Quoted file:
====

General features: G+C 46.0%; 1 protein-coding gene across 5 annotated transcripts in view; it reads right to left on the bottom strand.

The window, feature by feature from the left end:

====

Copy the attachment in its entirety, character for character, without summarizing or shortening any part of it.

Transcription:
General features: G+C 46.0%; 1 protein-coding gene across 5 annotated transcripts in view; it reads right to left on the bottom strand.

The window, feature by feature from the left end: